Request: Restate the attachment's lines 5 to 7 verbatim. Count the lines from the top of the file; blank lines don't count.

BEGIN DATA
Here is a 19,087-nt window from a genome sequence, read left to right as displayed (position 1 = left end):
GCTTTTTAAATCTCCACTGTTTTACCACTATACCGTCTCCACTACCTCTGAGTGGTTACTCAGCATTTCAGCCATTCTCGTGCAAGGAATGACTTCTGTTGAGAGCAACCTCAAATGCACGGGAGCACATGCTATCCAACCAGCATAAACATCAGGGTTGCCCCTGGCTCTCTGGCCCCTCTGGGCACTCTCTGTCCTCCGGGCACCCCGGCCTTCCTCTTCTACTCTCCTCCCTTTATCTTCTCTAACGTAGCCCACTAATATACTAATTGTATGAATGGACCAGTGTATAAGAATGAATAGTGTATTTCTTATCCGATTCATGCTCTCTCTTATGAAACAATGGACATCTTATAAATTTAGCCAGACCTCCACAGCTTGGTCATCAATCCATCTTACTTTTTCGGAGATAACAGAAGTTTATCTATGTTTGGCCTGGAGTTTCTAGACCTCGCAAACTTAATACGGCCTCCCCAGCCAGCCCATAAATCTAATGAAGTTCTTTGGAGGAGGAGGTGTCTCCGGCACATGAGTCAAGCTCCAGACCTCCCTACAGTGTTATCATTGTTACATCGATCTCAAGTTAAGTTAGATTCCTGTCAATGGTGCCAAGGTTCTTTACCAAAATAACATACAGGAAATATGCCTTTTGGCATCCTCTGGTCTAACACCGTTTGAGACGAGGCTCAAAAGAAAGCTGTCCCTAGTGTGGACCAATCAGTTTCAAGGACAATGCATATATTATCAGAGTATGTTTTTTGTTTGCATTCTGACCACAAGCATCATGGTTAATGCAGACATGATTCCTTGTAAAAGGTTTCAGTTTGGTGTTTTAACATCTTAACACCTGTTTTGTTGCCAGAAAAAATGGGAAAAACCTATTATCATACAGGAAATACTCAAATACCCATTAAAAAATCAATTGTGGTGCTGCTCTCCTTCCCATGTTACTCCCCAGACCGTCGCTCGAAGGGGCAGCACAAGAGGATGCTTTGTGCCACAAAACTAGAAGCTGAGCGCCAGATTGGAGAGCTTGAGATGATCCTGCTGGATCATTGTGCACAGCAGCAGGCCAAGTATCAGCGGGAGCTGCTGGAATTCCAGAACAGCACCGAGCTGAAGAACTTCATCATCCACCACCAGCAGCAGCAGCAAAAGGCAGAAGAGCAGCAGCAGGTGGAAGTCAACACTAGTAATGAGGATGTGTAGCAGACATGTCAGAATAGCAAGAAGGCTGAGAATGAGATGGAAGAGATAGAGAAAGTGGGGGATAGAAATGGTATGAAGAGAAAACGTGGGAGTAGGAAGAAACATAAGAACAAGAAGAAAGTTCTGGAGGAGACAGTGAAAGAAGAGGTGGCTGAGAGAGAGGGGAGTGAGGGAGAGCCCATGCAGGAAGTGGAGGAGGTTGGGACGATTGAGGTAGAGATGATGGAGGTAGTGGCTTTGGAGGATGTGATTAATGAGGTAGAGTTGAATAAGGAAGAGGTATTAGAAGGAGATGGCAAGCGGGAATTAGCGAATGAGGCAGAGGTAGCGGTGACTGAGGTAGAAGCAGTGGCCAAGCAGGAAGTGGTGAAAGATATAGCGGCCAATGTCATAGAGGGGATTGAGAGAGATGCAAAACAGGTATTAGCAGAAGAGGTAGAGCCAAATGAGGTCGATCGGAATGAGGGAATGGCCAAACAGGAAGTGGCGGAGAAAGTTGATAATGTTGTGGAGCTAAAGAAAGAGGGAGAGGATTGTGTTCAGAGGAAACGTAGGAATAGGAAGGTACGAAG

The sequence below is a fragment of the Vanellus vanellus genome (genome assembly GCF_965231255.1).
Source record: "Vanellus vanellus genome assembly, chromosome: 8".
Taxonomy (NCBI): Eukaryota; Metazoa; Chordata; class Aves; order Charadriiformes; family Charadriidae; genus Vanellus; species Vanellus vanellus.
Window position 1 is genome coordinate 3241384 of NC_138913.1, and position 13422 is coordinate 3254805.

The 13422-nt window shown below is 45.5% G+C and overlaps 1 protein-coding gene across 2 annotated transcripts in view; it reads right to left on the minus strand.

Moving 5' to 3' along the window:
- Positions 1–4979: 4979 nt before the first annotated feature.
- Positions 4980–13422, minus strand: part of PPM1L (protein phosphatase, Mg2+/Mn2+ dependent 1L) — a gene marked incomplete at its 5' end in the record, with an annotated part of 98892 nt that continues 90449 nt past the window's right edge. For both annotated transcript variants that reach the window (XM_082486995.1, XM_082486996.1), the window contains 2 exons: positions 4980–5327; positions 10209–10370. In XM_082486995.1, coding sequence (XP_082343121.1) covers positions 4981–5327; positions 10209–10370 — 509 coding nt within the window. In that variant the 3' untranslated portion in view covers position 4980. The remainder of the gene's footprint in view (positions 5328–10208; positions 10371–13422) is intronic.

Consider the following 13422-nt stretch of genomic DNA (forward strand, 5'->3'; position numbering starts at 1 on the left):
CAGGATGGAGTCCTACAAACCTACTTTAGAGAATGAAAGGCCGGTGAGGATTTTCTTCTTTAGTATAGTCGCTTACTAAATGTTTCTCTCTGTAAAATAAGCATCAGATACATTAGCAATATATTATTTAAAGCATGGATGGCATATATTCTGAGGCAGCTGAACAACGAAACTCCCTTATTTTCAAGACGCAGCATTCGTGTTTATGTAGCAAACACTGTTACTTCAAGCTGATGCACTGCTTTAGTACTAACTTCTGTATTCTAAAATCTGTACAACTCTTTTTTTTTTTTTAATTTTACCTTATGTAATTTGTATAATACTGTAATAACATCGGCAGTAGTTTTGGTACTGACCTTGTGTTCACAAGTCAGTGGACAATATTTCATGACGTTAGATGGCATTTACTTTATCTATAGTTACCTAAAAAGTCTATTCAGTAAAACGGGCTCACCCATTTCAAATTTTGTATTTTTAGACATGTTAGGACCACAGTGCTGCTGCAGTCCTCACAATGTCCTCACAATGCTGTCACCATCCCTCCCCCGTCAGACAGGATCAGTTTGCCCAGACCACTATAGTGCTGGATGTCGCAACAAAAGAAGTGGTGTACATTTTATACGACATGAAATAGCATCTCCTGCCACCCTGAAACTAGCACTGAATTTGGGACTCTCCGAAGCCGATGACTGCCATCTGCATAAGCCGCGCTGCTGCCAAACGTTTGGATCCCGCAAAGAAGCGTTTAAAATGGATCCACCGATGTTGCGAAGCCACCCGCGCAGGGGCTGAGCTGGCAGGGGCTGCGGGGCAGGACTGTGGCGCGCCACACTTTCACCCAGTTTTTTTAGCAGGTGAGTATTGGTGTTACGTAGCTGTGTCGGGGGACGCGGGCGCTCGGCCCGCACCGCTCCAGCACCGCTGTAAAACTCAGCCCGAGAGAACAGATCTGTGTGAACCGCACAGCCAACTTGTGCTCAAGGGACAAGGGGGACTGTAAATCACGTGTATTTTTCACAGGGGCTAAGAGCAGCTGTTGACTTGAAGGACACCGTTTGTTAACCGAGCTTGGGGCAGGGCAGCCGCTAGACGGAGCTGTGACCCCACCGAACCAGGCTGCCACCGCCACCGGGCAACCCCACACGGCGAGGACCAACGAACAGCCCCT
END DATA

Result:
Taxonomy (NCBI): Eukaryota; Metazoa; Chordata; class Aves; order Charadriiformes; family Charadriidae; genus Vanellus; species Vanellus vanellus.
Window position 1 is genome coordinate 3241384 of NC_138913.1, and position 13422 is coordinate 3254805.

The 13422-nt window shown below is 45.5% G+C and overlaps 1 protein-coding gene across 2 annotated transcripts in view; it reads right to left on the minus strand.